Not long before AlphaBay took over at the top of the dark web, Alpha02 changed his username on the site to plain “admin” and announced that he would not accept any private messages. information sent to him by anyone other than an AlphaBay employee. Instead, he left much of the site’s communications to his second-in-command and head of security, a figure who went by the pseudonym DeSnake.
The Alpha02 moniker has served its purpose, giving this site initial credibility. Now, the man behind it intends, like secret crime bosses around the world, to slip into the shadows, scavenging his possessions as quietly and anonymously as possible.
That fortune, by the time Alpha02 changed its name, was growing at an unprecedented rate: By October 2015, AlphaBay had more than 200,000 users and more than 21,000 product listings for drugs, compared with just 12,000 listings on Silk Road. at its peak. By mid-2016, AlphaBay had surpassed Agora’s peak revenue of $350,000 a day, according to researchers at Carnegie Mellon. It has become not only the largest black market on the dark web, but also the largest cryptocurrency black market of all time. And it’s still going strong.
For Grant Rabenn, the Fresno-based prosecutor, it’s clear that Alpha02 is currently the most wanted man on the dark web; Rabenn compared his popularity among digital crime investigators to that of Osama bin Laden. Rabenn said AlphaBay and Alpha02 have been invoked at every cybercrime law enforcement conference, every interagency meeting, every training event. And as the target on Alpha02’s back grew larger, the fear became speechless that this mastermind might be one step ahead of them indefinitely.
“Is this person just a pure genius who figured out all the possible mistakes?” Rabenn recalls asking himself. “Will this individual find the perfect country with the right IT infrastructure to run the market, and can he bribe the officials there so we never touch him?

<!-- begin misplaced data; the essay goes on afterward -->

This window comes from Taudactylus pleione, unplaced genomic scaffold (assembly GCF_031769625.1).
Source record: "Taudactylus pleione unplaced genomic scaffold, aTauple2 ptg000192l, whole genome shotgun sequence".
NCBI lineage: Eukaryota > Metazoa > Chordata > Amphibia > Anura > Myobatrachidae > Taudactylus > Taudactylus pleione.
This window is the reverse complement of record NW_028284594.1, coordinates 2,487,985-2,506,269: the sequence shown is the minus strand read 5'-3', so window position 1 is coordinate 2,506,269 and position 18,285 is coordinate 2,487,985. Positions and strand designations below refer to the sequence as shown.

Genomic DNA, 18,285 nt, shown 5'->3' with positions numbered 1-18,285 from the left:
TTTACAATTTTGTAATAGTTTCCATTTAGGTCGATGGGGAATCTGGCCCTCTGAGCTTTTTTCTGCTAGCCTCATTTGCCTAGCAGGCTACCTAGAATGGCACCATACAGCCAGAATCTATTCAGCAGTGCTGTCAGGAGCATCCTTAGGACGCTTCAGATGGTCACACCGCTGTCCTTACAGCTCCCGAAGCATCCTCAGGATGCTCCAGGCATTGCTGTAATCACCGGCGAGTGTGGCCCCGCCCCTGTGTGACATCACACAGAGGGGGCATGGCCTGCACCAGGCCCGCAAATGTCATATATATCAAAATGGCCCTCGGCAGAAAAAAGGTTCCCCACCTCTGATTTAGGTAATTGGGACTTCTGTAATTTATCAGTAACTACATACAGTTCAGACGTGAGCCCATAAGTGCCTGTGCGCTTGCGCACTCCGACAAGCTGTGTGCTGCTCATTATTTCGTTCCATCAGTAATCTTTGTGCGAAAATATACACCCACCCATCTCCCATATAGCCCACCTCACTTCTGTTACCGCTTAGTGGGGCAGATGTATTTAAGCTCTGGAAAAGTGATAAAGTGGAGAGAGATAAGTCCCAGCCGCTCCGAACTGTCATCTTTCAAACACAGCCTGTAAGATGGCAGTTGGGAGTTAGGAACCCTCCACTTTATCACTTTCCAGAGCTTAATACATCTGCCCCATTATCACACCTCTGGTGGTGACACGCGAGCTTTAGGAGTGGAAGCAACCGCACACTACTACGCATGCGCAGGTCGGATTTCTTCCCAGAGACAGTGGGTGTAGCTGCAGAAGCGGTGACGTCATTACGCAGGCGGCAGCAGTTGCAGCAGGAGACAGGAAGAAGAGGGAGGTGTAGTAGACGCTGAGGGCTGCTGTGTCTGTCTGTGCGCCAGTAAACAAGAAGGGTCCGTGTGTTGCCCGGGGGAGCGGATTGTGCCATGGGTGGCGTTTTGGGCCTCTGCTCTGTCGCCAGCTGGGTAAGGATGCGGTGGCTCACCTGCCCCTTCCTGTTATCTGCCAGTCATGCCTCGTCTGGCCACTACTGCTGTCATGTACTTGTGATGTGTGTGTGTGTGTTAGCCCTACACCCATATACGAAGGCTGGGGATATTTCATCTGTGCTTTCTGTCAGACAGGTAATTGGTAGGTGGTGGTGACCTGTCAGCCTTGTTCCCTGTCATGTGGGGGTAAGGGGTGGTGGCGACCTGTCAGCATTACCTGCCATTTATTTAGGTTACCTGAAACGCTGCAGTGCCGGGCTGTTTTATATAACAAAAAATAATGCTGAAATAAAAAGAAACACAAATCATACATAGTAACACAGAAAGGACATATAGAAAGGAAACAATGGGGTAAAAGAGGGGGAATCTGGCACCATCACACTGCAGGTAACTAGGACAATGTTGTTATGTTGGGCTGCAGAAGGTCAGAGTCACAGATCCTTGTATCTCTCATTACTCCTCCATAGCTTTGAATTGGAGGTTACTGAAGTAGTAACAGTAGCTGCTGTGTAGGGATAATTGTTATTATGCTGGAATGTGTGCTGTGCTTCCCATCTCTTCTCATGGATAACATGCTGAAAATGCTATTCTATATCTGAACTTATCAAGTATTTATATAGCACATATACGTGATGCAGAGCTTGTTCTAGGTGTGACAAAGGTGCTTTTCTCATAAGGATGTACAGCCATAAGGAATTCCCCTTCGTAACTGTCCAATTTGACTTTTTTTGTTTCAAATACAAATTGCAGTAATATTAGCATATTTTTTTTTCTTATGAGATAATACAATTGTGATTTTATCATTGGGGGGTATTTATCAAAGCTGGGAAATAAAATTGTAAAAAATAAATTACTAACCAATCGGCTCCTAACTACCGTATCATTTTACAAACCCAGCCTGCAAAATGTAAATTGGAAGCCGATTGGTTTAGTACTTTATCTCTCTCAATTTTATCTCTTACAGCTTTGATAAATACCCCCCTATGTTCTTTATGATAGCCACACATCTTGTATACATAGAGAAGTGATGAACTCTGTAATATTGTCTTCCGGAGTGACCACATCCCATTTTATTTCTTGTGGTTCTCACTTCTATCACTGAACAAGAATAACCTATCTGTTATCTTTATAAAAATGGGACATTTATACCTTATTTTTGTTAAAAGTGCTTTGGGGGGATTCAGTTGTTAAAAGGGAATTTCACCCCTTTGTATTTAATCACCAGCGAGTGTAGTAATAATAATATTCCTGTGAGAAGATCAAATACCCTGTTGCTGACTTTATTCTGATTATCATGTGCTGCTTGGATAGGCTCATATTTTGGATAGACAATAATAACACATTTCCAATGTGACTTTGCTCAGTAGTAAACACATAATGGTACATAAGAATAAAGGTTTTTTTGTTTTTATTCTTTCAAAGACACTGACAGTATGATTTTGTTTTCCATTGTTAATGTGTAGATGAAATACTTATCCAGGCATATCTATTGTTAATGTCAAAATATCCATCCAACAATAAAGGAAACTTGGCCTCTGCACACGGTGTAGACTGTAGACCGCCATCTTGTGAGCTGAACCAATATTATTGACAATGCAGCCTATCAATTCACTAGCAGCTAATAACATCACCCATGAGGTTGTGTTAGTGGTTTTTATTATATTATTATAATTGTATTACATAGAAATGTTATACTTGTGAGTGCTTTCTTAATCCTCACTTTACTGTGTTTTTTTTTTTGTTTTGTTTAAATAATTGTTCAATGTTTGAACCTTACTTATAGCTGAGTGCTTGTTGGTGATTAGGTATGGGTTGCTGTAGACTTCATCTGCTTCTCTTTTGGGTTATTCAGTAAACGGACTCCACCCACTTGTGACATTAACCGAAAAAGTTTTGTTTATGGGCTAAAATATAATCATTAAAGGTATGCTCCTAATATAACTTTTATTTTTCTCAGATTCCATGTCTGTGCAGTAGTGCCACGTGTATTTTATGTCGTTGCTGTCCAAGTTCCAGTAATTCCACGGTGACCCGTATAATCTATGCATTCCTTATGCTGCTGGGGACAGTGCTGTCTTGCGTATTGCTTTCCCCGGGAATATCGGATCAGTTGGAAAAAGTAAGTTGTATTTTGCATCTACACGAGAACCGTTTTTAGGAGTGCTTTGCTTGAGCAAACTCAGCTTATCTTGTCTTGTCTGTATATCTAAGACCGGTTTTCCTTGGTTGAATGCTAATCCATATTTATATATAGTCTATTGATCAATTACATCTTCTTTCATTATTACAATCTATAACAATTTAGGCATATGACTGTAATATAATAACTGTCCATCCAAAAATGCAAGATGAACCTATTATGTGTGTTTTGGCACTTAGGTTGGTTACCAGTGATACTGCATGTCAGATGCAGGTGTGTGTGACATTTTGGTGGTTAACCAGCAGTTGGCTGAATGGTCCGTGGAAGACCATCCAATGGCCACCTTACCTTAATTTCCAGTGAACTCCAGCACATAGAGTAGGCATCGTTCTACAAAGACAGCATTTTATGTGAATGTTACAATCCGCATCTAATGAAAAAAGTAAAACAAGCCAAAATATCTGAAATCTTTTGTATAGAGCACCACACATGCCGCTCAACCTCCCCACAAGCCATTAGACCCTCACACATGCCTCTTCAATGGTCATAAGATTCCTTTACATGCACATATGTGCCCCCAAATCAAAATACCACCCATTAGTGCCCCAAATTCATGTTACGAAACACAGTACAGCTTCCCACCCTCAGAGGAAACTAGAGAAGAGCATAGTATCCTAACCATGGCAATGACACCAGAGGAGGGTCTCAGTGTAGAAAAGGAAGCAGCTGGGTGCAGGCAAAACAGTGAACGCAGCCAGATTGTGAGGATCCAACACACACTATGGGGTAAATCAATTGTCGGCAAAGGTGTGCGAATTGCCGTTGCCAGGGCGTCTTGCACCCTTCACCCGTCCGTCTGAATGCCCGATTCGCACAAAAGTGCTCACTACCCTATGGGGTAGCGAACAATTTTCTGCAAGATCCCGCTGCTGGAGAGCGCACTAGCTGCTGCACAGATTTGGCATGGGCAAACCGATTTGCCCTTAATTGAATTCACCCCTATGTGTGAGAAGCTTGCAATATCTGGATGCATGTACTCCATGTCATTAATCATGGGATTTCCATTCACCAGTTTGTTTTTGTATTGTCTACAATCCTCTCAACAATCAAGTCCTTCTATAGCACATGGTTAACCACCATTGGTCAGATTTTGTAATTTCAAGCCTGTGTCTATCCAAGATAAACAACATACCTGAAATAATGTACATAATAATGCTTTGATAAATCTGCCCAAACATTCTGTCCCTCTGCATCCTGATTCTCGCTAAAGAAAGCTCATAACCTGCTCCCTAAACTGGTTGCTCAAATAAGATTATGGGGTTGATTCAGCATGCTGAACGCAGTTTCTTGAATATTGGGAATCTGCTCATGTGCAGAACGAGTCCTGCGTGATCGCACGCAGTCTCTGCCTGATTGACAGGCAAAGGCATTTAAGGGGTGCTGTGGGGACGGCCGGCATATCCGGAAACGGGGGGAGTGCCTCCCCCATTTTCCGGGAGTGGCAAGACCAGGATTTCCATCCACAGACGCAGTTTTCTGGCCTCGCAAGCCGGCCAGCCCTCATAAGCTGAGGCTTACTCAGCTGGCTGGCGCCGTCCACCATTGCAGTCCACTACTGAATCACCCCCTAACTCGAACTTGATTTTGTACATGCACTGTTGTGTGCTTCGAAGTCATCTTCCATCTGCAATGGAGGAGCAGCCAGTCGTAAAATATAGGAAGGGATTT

“As each day goes by, there is more and more of the feeling that this could be something special,” says Rabenn. “You start to wonder: Is this the Michael Jordan of the dark web?”
But Rabenn watched discussions about Alpha02 from afar. The idea that his Fresno team could actually take on the dark web’s Michael Jordan never occurred to him. “That is not expected for people like us,” he said simply, “following such a website.”
Before Grant Rabenn When he became a federal prosecutor, his second job outside of law school was at a boutique firm in Washington, DC, specializing in protecting white-collar criminals. The young, olive-skinned lawyer with dark hair and a Hollywood smile ended up representing Russian oligarchs and corporate executives accused of bribing foreign governments. “Interestingly, rich people try to hide their wealth and avoid scrutiny”, as he describes them, or alternatively, “James Bond characters are flying around the world with suitcase full of cash.”
Rabenn was intrigued by glimpses of a world of billions of dollars moving in invisible transactions. But he also found that he admired and envied the prosecutors across the table – the way they worked in the public interest and had a certain amount of autonomy, choosing which cases they would pursue. So he started applying for jobs with the Department of Justice, eventually finding a job in Fresno.